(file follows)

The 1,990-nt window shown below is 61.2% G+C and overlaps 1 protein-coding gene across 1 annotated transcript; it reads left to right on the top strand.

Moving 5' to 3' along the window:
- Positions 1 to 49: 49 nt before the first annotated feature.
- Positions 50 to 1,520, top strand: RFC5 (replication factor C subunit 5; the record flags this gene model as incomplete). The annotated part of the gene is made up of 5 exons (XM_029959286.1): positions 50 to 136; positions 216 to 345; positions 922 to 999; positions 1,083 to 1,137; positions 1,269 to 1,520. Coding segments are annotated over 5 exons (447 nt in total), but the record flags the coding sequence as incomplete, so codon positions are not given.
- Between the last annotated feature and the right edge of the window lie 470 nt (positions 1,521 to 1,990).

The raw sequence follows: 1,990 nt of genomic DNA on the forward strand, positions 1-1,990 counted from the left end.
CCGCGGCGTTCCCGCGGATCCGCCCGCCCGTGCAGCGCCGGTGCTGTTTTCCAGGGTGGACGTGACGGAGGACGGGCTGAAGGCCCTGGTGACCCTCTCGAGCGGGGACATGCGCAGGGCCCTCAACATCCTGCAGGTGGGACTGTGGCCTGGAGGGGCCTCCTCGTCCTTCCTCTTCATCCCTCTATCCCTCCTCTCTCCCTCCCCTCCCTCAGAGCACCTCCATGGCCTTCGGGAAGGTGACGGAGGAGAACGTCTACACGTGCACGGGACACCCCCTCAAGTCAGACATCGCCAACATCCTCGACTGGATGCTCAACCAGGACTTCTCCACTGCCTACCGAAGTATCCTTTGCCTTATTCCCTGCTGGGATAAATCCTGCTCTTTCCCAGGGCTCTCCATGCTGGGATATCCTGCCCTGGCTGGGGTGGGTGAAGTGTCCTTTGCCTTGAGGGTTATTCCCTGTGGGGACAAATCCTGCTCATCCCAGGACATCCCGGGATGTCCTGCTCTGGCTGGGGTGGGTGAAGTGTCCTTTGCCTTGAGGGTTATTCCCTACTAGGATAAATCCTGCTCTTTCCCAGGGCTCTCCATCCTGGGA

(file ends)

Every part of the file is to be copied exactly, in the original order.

The 1,990-nt window shown below is 61.2% G+C and overlaps 1 protein-coding gene across 1 annotated transcript; it reads left to right on the top strand.

Moving 5' to 3' along the window:
- Positions 1 to 49: 49 nt before the first annotated feature.
- Positions 50 to 1,520, top strand: RFC5 (replication factor C subunit 5; the record flags this gene model as incomplete). The annotated part of the gene is made up of 5 exons (XM_029959286.1): positions 50 to 136; positions 216 to 345; positions 922 to 999; positions 1,083 to 1,137; positions 1,269 to 1,520. Coding segments are annotated over 5 exons (447 nt in total), but the record flags the coding sequence as incomplete, so codon positions are not given.
- Between the last annotated feature and the right edge of the window lie 470 nt (positions 1,521 to 1,990).

The raw sequence follows: 1,990 nt of genomic DNA on the forward strand, positions 1-1,990 counted from the left end.
CCGCGGCGTTCCCGCGGATCCGCCCGCCCGTGCAGCGCCGGTGCTGTTTTCCAGGGTGGACGTGACGGAGGACGGGCTGAAGGCCCTGGTGACCCTCTCGAGCGGGGACATGCGCAGGGCCCTCAACATCCTGCAGGTGGGACTGTGGCCTGGAGGGGCCTCCTCGTCCTTCCTCTTCATCCCTCTATCCCTCCTCTCTCCCTCCCCTCCCTCAGAGCACCTCCATGGCCTTCGGGAAGGTGACGGAGGAGAACGTCTACACGTGCACGGGACACCCCCTCAAGTCAGACATCGCCAACATCCTCGACTGGATGCTCAACCAGGACTTCTCCACTGCCTACCGAAGTATCCTTTGCCTTATTCCCTGCTGGGATAAATCCTGCTCTTTCCCAGGGCTCTCCATGCTGGGATATCCTGCCCTGGCTGGGGTGGGTGAAGTGTCCTTTGCCTTGAGGGTTATTCCCTGTGGGGACAAATCCTGCTCATCCCAGGACATCCCGGGATGTCCTGCTCTGGCTGGGGTGGGTGAAGTGTCCTTTGCCTTGAGGGTTATTCCCTACTAGGATAAATCCTGCTCTTTCCCAGGGCTCTCCATCCTGGGA